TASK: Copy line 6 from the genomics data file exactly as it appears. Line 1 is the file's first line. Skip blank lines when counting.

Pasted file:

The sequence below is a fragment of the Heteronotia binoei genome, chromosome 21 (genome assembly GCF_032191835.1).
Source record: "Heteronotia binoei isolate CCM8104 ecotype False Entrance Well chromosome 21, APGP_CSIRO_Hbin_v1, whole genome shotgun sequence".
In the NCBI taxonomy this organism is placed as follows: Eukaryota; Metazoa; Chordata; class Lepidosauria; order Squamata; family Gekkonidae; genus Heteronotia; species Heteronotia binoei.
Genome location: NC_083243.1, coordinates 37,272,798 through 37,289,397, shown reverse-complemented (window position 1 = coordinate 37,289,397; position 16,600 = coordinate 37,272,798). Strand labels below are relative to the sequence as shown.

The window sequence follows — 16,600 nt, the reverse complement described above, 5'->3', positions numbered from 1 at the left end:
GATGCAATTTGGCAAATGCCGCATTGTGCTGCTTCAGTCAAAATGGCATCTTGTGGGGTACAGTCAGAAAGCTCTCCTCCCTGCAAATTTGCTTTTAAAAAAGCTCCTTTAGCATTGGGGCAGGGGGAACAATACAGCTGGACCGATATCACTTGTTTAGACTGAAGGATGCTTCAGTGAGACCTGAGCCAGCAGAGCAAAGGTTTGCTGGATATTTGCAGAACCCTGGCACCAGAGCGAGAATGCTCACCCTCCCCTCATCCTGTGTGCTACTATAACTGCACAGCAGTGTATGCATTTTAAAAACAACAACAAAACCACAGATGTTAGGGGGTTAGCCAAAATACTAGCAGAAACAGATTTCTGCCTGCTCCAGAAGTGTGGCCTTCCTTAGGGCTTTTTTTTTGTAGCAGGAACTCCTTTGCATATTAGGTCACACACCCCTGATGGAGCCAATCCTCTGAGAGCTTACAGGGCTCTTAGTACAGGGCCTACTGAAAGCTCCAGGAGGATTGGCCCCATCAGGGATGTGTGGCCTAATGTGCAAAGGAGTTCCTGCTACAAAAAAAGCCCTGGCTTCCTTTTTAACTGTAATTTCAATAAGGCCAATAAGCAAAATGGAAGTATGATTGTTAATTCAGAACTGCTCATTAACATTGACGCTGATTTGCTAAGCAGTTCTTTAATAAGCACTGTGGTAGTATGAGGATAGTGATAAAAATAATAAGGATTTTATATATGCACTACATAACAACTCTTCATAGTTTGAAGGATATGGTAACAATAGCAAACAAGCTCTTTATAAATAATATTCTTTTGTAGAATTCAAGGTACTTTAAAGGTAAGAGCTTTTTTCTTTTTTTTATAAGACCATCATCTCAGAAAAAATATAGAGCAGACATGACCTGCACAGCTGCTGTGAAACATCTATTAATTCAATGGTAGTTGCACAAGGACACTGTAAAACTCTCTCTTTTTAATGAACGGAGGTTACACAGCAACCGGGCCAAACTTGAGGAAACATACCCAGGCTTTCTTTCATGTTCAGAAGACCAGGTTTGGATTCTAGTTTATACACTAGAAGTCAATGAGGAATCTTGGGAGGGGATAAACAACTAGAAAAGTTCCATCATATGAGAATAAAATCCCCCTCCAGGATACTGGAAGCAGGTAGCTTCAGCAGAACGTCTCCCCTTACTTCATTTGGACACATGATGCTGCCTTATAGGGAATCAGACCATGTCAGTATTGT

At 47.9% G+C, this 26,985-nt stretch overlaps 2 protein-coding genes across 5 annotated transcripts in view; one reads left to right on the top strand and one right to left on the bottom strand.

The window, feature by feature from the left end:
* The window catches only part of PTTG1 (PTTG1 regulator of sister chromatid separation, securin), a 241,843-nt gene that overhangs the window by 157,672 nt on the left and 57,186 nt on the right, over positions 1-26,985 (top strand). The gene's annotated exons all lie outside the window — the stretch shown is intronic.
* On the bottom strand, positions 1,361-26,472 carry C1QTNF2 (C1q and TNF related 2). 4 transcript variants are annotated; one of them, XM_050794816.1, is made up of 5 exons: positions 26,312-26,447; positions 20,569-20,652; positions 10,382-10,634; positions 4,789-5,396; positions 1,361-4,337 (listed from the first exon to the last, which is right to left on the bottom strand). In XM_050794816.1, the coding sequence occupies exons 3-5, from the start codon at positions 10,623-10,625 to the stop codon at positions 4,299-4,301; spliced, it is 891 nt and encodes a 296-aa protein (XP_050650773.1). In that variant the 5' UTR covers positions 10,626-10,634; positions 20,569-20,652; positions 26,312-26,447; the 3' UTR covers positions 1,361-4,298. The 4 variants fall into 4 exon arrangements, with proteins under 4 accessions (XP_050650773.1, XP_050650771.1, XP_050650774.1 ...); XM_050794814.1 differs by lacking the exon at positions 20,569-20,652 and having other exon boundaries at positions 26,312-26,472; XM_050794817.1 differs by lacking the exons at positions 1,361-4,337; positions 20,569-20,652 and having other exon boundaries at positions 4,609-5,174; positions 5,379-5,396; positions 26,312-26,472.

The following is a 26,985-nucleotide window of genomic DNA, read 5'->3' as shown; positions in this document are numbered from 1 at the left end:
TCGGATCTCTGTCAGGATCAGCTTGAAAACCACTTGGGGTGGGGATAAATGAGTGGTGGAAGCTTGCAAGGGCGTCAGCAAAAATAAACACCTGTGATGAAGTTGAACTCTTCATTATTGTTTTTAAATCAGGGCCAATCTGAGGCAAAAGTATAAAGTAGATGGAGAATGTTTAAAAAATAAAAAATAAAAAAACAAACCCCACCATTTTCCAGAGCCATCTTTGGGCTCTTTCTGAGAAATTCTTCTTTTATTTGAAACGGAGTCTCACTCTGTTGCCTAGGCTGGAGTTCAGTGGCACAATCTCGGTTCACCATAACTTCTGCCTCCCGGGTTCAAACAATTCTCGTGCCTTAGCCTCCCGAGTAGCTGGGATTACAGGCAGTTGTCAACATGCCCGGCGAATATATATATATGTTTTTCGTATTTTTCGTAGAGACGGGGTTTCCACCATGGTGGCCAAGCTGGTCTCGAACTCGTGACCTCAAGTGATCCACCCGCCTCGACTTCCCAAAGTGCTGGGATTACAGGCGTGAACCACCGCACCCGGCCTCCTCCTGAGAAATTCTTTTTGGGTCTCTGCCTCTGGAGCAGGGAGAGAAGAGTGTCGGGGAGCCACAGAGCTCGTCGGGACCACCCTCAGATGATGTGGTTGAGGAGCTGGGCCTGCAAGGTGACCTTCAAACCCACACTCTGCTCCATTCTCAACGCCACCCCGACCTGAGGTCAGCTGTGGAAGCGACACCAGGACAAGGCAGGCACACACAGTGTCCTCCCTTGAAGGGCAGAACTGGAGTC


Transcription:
GATGCAATTTGGCAAATGCCGCATTGTGCTGCTTCAGTCAAAATGGCATCTTGTGGGGTACAGTCAGAAAGCTCTCCTCCCTGCAAATTTGCTTTTAAAAAAGCTCCTTTAGCATTGGGGCAGGGGGAACAATACAGCTGGACCGATATCACTTGTTTAGACTGAAGGATGCTTCAGTGAGACCTGAGCCAGCAGAGCAAAGGTTTGCTGGATATTTGCAGAACCCTGGCACCAGAGCGAGAATGCTCACCCTCCCCTCATCCTGTGTGCTACTATAACTGCACAGCAGTGTATGCATTTTAAAAACAACAACAAAACCACAGATGTTAGGGGGTTAGCCAAAATACTAGCAGAAACAGATTTCTGCCTGCTCCAGAAGTGTGGCCTTCCTTAGGGCTTTTTTTTTGTAGCAGGAACTCCTTTGCATATTAGGTCACACACCCCTGATGGAGCCAATCCTCTGAGAGCTTACAGGGCTCTTAGTACAGGGCCTACTGAAAGCTCCAGGAGGATTGGCCCCATCAGGGATGTGTGGCCTAATGTGCAAAGGAGTTCCTGCTACAAAAAAAGCCCTGGCTTCCTTTTTAACTGTAATTTCAATAAGGCCAATAAGCAAAATGGAAGTATGATTGTTAATTCAGAACTGCTCATTAACATTGACGCTGATTTGCTAAGCAGTTCTTTAATAAGCACTGTGGTAGTATGAGGATAGTGATAAAAATAATAAGGATTTTATATATGCACTACATAACAACTCTTCATAGTTTGAAGGATATGGTAACAATAGCAAACAAGCTCTTTATAAATAATATTCTTTTGTAGAATTCAAGGTACTTTAAAGGTAAGAGCTTTTTTCTTTTTTTTATAAGACCATCATCTCAGAAAAAATATAGAGCAGACATGACCTGCACAGCTGCTGTGAAACATCTATTAATTCAATGGTAGTTGCACAAGGACACTGTAAAACTCTCTCTTTTTAATGAACGGAGGTTACACAGCAACCGGGCCAAACTTGAGGAAACATACCCAGGCTTTCTTTCATGTTCAGAAGACCAGGTTTGGATTCTAGTTTATACACTAGAAGTCAATGAGGAATCTTGGGAGGGGATAAACAACTAGAAAAGTTCCATCATATGAGAATAAAATCCCCCTCCAGGATACTGGAAGCAGGTAGCTTCAGCAGAACGTCTCCCCTTACTTCATTTGGACACATGATGCTGCCTTATAGGGAATCAGACCATGTCAGTATTGT